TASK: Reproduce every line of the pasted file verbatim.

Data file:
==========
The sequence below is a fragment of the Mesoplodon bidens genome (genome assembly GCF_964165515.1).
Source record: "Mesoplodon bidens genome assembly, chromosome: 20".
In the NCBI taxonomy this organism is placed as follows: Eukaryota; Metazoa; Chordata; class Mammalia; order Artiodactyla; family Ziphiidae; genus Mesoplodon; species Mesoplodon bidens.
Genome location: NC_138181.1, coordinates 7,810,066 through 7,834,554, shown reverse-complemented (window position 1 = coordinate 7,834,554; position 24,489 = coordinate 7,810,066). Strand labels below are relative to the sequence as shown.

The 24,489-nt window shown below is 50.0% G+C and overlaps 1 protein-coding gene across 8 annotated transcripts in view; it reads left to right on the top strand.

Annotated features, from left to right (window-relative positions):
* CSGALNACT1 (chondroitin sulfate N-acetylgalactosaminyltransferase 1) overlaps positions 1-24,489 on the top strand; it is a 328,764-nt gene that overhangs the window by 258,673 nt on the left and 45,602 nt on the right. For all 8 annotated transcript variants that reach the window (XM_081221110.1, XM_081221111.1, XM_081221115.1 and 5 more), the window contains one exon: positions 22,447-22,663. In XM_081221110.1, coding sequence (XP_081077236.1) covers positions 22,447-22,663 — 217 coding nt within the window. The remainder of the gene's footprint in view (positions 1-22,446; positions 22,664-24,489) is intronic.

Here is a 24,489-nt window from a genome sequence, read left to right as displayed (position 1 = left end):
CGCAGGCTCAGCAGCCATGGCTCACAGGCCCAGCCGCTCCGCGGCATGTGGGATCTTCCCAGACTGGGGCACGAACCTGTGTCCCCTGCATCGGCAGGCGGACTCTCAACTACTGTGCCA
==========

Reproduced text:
The sequence below is a fragment of the Mesoplodon bidens genome (genome assembly GCF_964165515.1).
Source record: "Mesoplodon bidens genome assembly, chromosome: 20".
In the NCBI taxonomy this organism is placed as follows: Eukaryota; Metazoa; Chordata; class Mammalia; order Artiodactyla; family Ziphiidae; genus Mesoplodon; species Mesoplodon bidens.
Genome location: NC_138181.1, coordinates 7,810,066 through 7,834,554, shown reverse-complemented (window position 1 = coordinate 7,834,554; position 24,489 = coordinate 7,810,066). Strand labels below are relative to the sequence as shown.

The 24,489-nt window shown below is 50.0% G+C and overlaps 1 protein-coding gene across 8 annotated transcripts in view; it reads left to right on the top strand.

Annotated features, from left to right (window-relative positions):
* CSGALNACT1 (chondroitin sulfate N-acetylgalactosaminyltransferase 1) overlaps positions 1-24,489 on the top strand; it is a 328,764-nt gene that overhangs the window by 258,673 nt on the left and 45,602 nt on the right. For all 8 annotated transcript variants that reach the window (XM_081221110.1, XM_081221111.1, XM_081221115.1 and 5 more), the window contains one exon: positions 22,447-22,663. In XM_081221110.1, coding sequence (XP_081077236.1) covers positions 22,447-22,663 — 217 coding nt within the window. The remainder of the gene's footprint in view (positions 1-22,446; positions 22,664-24,489) is intronic.

Here is a 24,489-nt window from a genome sequence, read left to right as displayed (position 1 = left end):
CGCAGGCTCAGCAGCCATGGCTCACAGGCCCAGCCGCTCCGCGGCATGTGGGATCTTCCCAGACTGGGGCACGAACCTGTGTCCCCTGCATCGGCAGGCGGACTCTCAACTACTGTGCCA